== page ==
Israeli Prime Minister Binyamin Netanyahu rebuffed critics of the government’s far-reaching precautionary measures in the coronavirus epidemic, amid a daily expanding list of quarantines and travel bans.
“As soon as the coronavirus appeared, I determined a policy of over-preparation, not under-preparation, for the State of Israel. There was criticism of this, but I thought, and still think, that an overly cautious policy is the correct one,” PM Netanyahu stated.
The prime minister acknowledged that Israel has “taken steps that other countries have not. We were the first in the world to block flights from countries in which the virus has a significant presence. We have also taken other measures.”
Accompanied by other senior officials, Netanyahu visited the newly-created MDA coronavirus switchboard, which he said “to the best of my knowledge, is the first in the world.”
Anyone entering the country from any point of origin who thinks they might have symptoms of the virus are now urged to call MDA at 101 immediately. Medical personnel will be available to ascertain whether paramedics should be sent to the caller with a home test kit.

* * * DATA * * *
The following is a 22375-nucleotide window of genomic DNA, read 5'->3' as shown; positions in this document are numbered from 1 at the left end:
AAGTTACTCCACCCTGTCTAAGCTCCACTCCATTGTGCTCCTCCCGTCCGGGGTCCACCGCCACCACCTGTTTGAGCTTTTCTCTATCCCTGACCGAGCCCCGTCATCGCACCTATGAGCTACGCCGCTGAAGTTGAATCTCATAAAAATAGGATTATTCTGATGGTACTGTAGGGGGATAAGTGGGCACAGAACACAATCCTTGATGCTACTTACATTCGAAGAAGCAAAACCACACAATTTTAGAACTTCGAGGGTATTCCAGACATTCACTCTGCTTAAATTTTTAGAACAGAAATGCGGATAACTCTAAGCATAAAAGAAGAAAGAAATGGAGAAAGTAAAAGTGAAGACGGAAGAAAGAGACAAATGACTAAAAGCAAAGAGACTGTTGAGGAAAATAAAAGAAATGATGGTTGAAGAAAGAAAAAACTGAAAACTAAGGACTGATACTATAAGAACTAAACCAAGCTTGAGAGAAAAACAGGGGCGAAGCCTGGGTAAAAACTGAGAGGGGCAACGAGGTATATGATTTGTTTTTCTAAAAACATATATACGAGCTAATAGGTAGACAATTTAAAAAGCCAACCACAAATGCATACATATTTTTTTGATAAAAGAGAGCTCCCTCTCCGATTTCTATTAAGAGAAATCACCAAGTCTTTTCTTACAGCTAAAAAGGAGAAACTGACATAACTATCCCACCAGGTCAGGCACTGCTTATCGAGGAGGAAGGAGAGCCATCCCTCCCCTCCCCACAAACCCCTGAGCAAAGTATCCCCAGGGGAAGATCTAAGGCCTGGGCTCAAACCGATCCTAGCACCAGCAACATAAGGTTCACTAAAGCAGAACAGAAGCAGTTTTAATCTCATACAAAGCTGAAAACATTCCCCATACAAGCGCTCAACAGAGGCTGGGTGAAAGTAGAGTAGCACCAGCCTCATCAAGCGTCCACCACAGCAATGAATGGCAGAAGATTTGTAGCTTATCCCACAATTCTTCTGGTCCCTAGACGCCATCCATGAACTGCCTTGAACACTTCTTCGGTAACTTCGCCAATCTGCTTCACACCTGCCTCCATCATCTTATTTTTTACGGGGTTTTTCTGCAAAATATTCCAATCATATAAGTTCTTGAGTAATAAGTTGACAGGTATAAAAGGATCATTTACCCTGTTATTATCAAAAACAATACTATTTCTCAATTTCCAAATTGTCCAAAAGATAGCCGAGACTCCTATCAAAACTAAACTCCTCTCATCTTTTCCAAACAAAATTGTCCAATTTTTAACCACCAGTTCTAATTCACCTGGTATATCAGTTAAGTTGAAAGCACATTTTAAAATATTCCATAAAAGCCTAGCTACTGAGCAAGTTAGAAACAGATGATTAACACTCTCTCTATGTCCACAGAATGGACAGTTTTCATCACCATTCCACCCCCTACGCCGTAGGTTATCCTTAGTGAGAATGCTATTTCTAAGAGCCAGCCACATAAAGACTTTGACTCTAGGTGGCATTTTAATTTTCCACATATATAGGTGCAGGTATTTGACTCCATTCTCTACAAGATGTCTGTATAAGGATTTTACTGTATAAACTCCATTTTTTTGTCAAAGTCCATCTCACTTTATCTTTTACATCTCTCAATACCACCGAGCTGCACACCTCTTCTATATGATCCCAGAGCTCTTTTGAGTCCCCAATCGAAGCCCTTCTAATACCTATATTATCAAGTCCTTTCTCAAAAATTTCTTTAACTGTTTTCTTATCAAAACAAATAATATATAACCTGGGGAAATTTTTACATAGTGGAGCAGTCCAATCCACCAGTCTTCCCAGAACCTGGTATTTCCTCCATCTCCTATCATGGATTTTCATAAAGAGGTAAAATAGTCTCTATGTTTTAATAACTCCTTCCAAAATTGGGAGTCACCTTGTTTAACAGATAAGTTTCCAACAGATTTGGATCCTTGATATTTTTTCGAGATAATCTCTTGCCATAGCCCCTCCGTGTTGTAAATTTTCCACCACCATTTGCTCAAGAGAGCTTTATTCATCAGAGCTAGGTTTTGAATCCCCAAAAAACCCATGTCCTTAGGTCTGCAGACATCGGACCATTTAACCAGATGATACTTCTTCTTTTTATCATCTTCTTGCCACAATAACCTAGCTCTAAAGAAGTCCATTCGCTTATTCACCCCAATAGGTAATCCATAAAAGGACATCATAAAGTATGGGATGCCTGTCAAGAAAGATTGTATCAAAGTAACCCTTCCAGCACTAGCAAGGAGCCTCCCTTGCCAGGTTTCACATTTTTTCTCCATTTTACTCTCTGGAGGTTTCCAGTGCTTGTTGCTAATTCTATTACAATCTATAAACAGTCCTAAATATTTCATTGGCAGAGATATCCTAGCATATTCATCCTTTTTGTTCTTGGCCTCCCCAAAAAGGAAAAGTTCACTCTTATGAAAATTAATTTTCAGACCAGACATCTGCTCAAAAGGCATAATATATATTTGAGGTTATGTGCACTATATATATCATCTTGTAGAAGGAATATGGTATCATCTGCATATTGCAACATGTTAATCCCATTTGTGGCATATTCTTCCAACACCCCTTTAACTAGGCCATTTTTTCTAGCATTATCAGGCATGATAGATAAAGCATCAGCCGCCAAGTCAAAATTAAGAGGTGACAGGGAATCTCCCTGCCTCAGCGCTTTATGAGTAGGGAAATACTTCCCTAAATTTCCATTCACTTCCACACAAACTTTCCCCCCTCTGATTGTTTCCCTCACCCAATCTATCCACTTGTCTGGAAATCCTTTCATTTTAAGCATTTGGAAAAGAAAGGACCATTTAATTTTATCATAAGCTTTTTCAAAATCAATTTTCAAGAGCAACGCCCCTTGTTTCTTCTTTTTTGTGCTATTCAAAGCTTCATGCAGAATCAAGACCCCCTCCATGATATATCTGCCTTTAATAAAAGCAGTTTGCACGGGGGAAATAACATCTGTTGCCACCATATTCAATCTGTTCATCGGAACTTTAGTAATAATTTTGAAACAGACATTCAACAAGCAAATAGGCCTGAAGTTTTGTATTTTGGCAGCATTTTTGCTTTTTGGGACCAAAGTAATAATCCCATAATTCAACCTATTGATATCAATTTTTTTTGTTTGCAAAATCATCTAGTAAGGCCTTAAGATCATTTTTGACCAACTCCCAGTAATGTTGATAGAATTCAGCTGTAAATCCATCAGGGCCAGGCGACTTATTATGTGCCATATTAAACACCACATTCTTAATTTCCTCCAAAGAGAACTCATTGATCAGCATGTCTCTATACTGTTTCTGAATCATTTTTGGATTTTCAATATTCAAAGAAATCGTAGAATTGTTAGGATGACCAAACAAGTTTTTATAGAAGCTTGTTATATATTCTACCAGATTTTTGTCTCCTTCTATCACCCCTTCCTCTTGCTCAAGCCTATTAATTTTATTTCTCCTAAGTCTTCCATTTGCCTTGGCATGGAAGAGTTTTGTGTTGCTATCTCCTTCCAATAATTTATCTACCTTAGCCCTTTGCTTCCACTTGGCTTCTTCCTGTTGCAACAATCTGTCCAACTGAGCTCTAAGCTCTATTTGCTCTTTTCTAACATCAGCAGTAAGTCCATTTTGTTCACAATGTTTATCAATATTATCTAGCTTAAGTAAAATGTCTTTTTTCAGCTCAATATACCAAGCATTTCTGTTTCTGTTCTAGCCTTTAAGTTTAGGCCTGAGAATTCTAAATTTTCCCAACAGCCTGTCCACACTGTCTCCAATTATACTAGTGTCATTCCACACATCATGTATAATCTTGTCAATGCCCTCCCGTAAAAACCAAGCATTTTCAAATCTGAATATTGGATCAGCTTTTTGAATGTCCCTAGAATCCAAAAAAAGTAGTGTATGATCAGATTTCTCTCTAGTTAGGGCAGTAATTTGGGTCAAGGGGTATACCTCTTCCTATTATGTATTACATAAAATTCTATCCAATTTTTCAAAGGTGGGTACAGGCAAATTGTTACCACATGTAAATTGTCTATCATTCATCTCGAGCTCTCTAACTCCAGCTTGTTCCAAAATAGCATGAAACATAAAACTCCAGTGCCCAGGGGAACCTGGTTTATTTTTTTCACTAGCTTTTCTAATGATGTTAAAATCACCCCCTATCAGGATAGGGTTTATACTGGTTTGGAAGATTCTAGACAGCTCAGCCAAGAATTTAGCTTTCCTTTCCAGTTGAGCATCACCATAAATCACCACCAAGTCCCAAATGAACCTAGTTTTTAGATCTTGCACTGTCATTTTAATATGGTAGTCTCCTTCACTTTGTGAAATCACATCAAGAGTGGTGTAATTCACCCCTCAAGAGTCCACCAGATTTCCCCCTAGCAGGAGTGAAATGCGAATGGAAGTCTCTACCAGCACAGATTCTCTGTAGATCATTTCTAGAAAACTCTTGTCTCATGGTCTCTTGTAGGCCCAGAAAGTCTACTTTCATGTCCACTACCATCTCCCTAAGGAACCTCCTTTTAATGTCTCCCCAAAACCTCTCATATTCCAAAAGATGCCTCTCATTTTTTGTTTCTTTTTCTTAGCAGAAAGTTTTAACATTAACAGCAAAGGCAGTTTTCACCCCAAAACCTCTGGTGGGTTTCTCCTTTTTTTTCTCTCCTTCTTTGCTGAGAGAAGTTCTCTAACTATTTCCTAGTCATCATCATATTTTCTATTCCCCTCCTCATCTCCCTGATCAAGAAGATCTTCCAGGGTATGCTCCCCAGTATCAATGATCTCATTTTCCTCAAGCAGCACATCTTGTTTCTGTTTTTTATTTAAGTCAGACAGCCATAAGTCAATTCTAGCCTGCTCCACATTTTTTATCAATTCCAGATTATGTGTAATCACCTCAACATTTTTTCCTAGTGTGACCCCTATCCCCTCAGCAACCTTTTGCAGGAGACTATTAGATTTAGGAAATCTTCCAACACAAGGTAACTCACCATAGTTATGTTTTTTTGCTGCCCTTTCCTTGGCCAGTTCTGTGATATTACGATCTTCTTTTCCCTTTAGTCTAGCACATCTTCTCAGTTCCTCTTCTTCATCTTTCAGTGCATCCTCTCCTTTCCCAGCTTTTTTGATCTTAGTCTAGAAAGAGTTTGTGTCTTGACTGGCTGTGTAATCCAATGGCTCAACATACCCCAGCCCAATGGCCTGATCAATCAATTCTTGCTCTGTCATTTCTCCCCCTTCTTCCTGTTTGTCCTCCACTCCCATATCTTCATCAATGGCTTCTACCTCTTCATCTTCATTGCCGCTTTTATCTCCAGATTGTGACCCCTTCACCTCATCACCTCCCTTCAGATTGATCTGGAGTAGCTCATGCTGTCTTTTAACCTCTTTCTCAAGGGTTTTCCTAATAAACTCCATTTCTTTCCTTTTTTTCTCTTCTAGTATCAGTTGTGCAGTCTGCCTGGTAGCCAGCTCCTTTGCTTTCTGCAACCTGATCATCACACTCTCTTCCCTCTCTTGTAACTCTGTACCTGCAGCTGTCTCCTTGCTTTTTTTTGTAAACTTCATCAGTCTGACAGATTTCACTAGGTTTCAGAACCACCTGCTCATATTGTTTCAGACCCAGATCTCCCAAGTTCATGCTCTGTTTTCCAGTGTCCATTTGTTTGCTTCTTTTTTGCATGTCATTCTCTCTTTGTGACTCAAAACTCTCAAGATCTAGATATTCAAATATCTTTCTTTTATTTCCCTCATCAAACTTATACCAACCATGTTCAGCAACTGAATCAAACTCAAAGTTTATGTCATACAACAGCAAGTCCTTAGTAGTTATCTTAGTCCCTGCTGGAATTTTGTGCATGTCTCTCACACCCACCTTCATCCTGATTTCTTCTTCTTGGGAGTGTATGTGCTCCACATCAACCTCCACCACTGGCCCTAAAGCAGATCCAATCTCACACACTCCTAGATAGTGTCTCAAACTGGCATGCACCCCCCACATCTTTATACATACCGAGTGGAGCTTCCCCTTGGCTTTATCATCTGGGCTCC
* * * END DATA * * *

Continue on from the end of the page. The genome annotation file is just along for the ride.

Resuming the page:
Responding to reports of the dire financial situation of El Al Airlines as a result of coronavirus travel disruptions, Netanyahu said:
“I know that there is also a not simple economic burden for the airlines and businesses. I have appointed Finance Minister Moshe Kahlon to head a ministerial committee in order to assist those businesses and airlines.”
Dr. Hagai Levine, an epidemiologist at the Hadassah School of Public Health, took issue with Netanyahu’s policy guidelines.
“The role of the prime minister is to lead calmly, responsibly and cautiously and to refrain from sowing panic,” said Levine in a tweet on Thursday, adding that Netanyahu’s comments are “wrong” and contradict Health Ministry guidelines and the recommendations of professionals.
“This should be corrected as soon as possible in order not to mislead the public,” he said.
Meanwhile, the Education Ministry announced the cancellation of all school trips abroad until further notice, due to concerns over the spread of coronavirus.
Public support for the government’s handling of the health crisis is strong, according to a Democracy Institute poll released on Thursday.
Some 60.1% said they believed the Health Ministry was dealing with it properly, 28.8% said it was not, and 11.1% declined to answer or said they did not know.
Asked if they were afraid someone in their family would catch the virus, 33.5% said yes, 62% said no and 2.5% did not know or refused to answer.
The poll was conducted from February 19 to 23 and had a margin of error of 3.7%.